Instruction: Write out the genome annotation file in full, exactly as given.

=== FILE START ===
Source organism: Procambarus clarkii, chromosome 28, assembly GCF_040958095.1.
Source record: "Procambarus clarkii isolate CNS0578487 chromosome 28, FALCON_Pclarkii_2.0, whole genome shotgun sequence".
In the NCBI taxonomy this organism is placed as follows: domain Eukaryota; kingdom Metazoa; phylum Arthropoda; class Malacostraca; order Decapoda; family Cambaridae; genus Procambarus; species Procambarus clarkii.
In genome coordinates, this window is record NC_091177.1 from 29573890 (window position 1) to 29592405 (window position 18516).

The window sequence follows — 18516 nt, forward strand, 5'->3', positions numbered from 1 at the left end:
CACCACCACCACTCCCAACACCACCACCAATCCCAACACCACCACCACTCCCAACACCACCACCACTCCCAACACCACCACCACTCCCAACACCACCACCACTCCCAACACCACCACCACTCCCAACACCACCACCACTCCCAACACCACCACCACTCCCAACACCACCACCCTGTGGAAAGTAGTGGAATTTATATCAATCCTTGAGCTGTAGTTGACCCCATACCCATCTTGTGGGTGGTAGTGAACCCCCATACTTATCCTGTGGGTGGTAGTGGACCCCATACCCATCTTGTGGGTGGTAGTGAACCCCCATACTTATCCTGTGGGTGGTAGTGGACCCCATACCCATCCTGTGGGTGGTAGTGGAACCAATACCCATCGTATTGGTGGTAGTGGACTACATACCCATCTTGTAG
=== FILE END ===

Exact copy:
Source organism: Procambarus clarkii, chromosome 28, assembly GCF_040958095.1.
Source record: "Procambarus clarkii isolate CNS0578487 chromosome 28, FALCON_Pclarkii_2.0, whole genome shotgun sequence".
In the NCBI taxonomy this organism is placed as follows: domain Eukaryota; kingdom Metazoa; phylum Arthropoda; class Malacostraca; order Decapoda; family Cambaridae; genus Procambarus; species Procambarus clarkii.
In genome coordinates, this window is record NC_091177.1 from 29573890 (window position 1) to 29592405 (window position 18516).

The window sequence follows — 18516 nt, forward strand, 5'->3', positions numbered from 1 at the left end:
CACCACCACCACTCCCAACACCACCACCAATCCCAACACCACCACCACTCCCAACACCACCACCACTCCCAACACCACCACCACTCCCAACACCACCACCACTCCCAACACCACCACCACTCCCAACACCACCACCACTCCCAACACCACCACCACTCCCAACACCACCACCCTGTGGAAAGTAGTGGAATTTATATCAATCCTTGAGCTGTAGTTGACCCCATACCCATCTTGTGGGTGGTAGTGAACCCCCATACTTATCCTGTGGGTGGTAGTGGACCCCATACCCATCTTGTGGGTGGTAGTGAACCCCCATACTTATCCTGTGGGTGGTAGTGGACCCCATACCCATCCTGTGGGTGGTAGTGGAACCAATACCCATCGTATTGGTGGTAGTGGACTACATACCCATCTTGTAG